What is significant?
The Black Powder Mill is a concrete and timber framed building housing a Chilean (or edge-runner) mill formerly used to grind the components of gunpowder used principally in time delay fuses for bombs and shells. The building is the last remnant of the former Albion Explosives factory which was set up initially in 1939 as an annex to the nearby ICI explosives factory. The Commonwealth government, in preparing for war had devised a system of co-operation with industry to increase production of strategic materiel. The annex was later taken over by the Commonwealth and used for the production of high explosives until its closure in the late 1980s and the transfer of its function to Mulwala in NSW. The rest of the factory was decontaminated and demolished, but the black powder mill, which for safety reasons was sited on the bank of the Kororoit Creek, survived. The concrete blast walls were designed to direct any blast over the creek valley. The relatively light construction of both the roof and timber framed south wall was designed to be sacrificial. The Chilean Mill with its large rollers, pan and gear box also survive as does the shadow board for the specialised tools.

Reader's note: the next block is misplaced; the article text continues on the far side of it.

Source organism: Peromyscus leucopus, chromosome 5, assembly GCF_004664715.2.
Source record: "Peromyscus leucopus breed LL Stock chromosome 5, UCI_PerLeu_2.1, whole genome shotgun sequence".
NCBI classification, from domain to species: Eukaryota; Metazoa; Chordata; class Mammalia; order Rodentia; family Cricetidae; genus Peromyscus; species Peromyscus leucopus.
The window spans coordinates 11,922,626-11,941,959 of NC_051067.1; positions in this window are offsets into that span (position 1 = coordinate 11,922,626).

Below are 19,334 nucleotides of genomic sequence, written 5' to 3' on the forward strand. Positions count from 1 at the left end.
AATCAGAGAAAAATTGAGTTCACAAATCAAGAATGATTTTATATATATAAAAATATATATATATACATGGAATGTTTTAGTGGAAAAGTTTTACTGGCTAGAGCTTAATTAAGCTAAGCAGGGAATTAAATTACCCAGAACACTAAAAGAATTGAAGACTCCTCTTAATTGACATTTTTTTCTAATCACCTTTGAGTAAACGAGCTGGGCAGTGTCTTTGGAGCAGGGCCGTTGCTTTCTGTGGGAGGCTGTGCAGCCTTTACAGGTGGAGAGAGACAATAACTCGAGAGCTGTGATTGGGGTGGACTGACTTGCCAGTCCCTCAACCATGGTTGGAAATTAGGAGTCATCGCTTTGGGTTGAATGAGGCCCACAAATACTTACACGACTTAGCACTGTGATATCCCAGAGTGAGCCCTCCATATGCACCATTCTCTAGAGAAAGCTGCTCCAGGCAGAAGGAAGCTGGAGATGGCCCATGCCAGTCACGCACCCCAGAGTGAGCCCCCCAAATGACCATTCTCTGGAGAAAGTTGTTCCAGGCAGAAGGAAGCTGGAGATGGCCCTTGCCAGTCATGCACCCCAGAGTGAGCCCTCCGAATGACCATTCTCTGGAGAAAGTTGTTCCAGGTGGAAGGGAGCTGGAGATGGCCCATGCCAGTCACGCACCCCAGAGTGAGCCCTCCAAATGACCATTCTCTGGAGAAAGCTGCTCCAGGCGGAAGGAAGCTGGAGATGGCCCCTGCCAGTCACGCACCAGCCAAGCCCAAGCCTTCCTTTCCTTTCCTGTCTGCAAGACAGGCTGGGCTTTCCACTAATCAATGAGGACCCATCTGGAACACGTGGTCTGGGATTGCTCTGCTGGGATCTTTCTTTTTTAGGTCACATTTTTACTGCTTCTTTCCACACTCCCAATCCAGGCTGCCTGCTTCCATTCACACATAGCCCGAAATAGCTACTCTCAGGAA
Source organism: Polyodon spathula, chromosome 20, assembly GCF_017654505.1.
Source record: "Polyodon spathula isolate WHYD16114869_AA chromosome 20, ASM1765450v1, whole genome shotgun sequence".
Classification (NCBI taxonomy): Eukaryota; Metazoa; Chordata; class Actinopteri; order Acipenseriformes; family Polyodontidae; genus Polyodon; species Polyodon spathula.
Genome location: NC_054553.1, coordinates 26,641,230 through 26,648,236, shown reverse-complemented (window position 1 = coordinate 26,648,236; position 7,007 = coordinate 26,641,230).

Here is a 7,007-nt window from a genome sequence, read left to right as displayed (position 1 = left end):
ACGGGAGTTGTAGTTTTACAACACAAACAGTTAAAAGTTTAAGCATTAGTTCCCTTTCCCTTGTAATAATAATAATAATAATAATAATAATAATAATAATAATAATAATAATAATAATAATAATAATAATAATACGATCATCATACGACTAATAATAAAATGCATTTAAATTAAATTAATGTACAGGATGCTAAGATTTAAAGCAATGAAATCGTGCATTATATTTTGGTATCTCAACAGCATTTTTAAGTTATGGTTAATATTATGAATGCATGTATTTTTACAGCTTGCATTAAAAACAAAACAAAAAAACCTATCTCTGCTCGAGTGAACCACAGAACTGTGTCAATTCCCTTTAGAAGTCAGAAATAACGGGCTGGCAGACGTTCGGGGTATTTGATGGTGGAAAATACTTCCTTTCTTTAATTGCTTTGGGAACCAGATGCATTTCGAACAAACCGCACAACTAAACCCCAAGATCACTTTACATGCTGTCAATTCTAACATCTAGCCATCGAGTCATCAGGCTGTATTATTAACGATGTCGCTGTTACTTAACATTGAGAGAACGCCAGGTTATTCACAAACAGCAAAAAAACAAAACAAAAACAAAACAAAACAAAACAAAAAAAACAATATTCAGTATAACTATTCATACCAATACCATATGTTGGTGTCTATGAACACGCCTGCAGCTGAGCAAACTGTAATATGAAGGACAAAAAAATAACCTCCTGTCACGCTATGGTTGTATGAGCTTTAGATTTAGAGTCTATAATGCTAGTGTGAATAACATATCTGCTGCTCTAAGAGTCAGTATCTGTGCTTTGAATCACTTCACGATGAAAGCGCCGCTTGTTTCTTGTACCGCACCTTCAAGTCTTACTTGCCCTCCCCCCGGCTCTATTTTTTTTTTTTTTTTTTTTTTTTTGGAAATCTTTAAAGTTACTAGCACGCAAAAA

How is it significant?
The Black Powder Mill is of historical and scientific (technological) significance to the State of Victoria.
Why is it significant?
The Black Powder Mill is of historical significance as the sole remnant of the former Albion Explosives Factory, a key component of Australia's wartime and post-war munitions industry. It is of historical interest for its role in the production of gunpowder for specialised use in fuses for high explosive munitions.
The Black Powder Mill is of scientific (technological) importance for its rare ability to demonstrate an important stage in the manufacture of gunpowder. The building's siting, structure, machinery and tool shadow board all help to demonstrate the dangerous nature of the process and the special precautions taken to minimise damage in the case of an accident.